“ A Coyote Columbus Story” also has several elements of symbolism. It is symbolic of the various clashes of interest that often develops between man and the society. It is also symbolic of the various individuals in the society who uses the little power in their hands to exploit others. This is particularly in regards to the Coyote. From the onset, the Coyote is depicted as a trickster who uses several means and ways to ensure that things go her way (Kruk 120).
She uses the little power that she has to obtain favors for herself and make sure that life for her is favorable. This is symbolic of the society, whereby people who have even the little bit of power exploit this power to obtain favors for themselves. In many occasions, it does not matter if this power is legitimate or not. As long as one has some power which can be used to obtain wealth, one is willing to use it. The individual then uses this power to create things that are deemed a must in their world. Therefore, the female Coyote is symbolic of such individuals in the society.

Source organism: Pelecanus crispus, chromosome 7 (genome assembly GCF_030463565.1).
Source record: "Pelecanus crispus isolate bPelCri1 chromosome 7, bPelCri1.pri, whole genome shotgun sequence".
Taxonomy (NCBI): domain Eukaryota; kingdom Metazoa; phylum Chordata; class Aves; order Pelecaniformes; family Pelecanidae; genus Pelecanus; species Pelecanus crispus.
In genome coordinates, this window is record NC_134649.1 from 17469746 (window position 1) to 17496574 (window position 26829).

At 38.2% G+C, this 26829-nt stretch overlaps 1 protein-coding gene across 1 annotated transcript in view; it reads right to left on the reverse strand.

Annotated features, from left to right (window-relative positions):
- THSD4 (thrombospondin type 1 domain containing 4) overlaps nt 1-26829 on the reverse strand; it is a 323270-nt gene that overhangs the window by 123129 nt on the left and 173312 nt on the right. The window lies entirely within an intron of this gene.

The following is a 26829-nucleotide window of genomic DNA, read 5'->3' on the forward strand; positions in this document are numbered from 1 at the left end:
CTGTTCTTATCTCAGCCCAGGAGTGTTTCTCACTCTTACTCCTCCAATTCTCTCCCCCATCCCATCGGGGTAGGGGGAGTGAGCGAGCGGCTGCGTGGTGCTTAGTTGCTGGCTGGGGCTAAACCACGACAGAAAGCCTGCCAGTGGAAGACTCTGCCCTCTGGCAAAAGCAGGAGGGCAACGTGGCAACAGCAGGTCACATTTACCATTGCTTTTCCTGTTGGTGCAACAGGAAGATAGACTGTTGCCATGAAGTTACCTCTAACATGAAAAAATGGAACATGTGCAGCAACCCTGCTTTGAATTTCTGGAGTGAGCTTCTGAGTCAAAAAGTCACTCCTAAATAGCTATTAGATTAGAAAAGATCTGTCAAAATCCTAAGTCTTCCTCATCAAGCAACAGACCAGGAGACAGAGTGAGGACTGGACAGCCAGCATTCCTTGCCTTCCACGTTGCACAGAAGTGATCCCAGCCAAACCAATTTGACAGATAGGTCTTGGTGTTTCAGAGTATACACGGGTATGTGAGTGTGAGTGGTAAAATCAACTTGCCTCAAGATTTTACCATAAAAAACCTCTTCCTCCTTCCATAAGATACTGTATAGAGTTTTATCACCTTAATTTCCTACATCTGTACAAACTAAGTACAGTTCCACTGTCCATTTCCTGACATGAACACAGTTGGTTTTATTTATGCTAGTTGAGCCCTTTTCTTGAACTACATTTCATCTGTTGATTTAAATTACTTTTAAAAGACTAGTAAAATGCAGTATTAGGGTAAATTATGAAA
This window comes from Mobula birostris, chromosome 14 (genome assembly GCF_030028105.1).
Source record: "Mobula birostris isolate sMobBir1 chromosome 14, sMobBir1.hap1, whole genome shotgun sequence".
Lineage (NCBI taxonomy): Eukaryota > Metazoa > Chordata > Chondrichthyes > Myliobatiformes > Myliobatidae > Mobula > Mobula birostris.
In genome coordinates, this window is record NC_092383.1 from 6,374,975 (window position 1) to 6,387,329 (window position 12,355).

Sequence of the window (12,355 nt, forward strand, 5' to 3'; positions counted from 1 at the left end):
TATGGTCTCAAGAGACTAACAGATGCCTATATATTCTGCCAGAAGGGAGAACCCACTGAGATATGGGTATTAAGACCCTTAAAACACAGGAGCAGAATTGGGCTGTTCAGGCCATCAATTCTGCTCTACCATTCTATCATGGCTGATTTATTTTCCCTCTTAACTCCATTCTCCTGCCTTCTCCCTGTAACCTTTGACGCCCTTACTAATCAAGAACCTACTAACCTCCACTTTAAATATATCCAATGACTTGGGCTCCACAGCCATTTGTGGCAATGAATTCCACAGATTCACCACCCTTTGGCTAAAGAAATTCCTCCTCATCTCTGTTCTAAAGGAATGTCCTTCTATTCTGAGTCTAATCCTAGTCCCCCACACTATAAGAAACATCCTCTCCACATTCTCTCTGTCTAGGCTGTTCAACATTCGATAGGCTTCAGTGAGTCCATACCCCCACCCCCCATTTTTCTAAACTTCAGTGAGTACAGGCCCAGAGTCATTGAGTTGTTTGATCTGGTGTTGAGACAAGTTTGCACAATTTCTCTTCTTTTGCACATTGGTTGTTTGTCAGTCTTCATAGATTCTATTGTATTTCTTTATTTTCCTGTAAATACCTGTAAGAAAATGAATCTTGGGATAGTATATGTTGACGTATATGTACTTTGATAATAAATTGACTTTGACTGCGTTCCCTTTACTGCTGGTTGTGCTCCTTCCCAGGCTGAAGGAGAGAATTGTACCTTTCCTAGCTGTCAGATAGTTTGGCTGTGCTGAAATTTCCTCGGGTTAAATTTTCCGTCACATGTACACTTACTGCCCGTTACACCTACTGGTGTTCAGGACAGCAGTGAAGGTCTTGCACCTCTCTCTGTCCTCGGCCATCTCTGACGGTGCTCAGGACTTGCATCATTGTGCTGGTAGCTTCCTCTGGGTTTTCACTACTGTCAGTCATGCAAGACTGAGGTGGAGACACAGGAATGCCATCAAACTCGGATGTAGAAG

The conflict between the Coyote and Columbus is also symbolic to another situation in the society. People in power usually have different definitions of success of wealth. For instance in this story, Columbus is not impressed at all by all the things that the Coyote has created or assembled for herself. While most of her creations are animals, Columbus is in actual sense more interested in human beings which he hopes to sell back in Europe as slaves and therefore acquire wealth for himself and his family ((Kruk 124). Coyote has an entirely different definition of wealth, and this is once again symbolic of the real society.